When novelist Sarah Smith said in her email that her house was a "VULGAR YELLOW," I didn't know what to think. Now, after spending a delightful weekend with her family (Mariah, R2 and Gabriel Nobrega, and of course their dog Lady Jane), I know what she meant. Her home is unmistakable.
I was in the Boston area for eNarrative 6, held at Eastgate Systems. During the weekend, we spent two thoroughly-fun days discussing nonfiction and electronic media. One spinoff of the weekend was my discussion with Clare. More posts will follow, now that I have finally posted photos from the weekend.
Mark Bernstein connected me with Sarah Smith, true to his principles of "Writing the Living Web." This is the article which set me on the path to blogging (and largely influenced my academic/life MO). It was so much fun to spend a weekend with a group of people for whom creativity, imagination, and wordsmithing is intertwingled with life.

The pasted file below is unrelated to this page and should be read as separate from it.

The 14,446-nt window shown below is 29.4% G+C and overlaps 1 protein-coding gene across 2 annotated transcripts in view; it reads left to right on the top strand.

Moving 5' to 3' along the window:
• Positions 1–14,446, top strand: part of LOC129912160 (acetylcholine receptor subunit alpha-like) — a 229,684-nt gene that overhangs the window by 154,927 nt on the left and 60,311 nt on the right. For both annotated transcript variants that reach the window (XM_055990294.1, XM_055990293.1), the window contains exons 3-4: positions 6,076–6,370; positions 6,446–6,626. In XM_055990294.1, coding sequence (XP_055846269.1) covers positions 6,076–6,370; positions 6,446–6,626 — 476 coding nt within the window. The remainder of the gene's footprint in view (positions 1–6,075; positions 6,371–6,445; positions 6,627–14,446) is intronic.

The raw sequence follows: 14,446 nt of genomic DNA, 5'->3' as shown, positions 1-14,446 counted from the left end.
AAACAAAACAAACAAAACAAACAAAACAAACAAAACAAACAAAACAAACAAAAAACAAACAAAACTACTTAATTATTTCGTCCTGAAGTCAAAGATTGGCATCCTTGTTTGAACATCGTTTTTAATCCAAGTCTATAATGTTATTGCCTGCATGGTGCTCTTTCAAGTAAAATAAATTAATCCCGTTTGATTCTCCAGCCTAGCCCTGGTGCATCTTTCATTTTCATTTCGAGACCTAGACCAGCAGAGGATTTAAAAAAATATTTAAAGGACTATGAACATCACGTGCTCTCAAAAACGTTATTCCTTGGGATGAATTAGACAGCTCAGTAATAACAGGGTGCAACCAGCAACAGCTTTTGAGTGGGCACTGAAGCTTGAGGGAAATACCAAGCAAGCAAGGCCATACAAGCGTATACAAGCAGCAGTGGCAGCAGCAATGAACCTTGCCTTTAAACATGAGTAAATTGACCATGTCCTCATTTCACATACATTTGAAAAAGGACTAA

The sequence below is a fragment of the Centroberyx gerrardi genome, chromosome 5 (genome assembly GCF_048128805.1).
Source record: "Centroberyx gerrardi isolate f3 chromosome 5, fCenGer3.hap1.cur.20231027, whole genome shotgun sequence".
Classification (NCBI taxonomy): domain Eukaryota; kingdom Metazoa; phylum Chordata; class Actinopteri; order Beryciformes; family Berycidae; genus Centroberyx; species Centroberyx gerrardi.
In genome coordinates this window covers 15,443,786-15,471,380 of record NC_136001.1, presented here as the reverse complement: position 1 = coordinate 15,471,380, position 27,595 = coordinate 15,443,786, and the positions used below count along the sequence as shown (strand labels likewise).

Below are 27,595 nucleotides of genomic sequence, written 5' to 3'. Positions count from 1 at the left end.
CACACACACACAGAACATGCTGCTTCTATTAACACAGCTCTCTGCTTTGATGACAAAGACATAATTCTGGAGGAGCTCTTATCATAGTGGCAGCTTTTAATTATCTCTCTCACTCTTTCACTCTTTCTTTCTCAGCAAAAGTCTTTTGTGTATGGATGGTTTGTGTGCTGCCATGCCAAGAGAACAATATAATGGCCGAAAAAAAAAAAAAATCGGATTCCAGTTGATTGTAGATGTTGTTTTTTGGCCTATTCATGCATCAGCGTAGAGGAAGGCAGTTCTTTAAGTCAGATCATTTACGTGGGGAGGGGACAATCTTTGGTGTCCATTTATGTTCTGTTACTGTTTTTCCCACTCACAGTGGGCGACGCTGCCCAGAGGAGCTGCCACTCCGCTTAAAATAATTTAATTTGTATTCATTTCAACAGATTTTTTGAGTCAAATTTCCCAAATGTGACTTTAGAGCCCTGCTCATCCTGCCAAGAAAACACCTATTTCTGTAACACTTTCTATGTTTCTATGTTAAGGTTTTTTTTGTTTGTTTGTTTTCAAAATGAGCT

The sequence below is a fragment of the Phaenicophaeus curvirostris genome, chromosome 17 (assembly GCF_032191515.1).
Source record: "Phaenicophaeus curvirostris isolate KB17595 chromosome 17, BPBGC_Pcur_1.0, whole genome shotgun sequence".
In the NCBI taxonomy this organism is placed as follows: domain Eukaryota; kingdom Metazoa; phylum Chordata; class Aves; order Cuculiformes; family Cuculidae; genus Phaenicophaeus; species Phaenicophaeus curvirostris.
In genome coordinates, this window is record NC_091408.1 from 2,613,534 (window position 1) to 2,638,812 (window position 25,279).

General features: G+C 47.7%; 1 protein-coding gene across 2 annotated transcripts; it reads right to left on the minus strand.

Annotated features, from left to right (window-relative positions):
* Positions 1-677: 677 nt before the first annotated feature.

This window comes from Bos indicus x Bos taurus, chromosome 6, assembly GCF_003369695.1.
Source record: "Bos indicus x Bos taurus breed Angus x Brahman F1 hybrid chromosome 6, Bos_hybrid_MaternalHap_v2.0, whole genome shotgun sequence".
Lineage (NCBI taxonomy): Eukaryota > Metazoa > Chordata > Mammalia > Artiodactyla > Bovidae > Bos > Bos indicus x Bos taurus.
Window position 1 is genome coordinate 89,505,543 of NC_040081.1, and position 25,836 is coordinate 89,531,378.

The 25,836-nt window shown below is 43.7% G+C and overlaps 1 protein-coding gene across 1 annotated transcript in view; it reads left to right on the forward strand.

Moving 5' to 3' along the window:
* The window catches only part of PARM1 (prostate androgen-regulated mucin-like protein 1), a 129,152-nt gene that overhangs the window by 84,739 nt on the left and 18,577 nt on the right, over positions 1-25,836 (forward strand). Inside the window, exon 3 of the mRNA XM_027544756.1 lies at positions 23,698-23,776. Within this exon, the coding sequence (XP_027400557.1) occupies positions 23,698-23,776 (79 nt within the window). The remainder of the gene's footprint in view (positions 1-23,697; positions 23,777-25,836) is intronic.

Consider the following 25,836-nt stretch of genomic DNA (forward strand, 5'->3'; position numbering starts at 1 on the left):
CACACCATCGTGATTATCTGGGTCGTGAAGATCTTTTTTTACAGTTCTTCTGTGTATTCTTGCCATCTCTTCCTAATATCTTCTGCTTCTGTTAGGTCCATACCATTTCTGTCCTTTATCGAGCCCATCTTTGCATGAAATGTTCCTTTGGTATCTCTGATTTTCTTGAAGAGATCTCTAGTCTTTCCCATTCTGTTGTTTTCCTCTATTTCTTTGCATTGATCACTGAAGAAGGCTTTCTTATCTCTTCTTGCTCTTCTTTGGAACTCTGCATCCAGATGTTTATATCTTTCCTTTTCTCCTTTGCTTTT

After a weekend with the Smiths, I could hardly call their home vulgar. So I wrote a poem:
Cosmic waste, or alien goo, or glue
sticks from some primeval world
with dandelion soup residue
dripping, stewing, poured.
I can call these things Vulgar Yellow.
But hardly that enlightened house.
Golden? Sunny? Bold-chanced days
dim, fancy's whims unfold, set loose
contented sighs, and dance bouquets.
Saturday, 28 Jan 2006 :-: ["Permalink"]
While browsing Flickr, I recently found "The Unspectacular Doors of St. Louis" by Bill Keaggy.
** * **
Writing is like this too, sometimes. Novels, short stories, and some of the best creative nonfiction is often about parts of experience and the universe which are entirely boring when encountered in real life. Such writing reminds us how special our world is. They remind us to keep observing, to keep laughing, and keep our sense of wonder, no matter how old we are.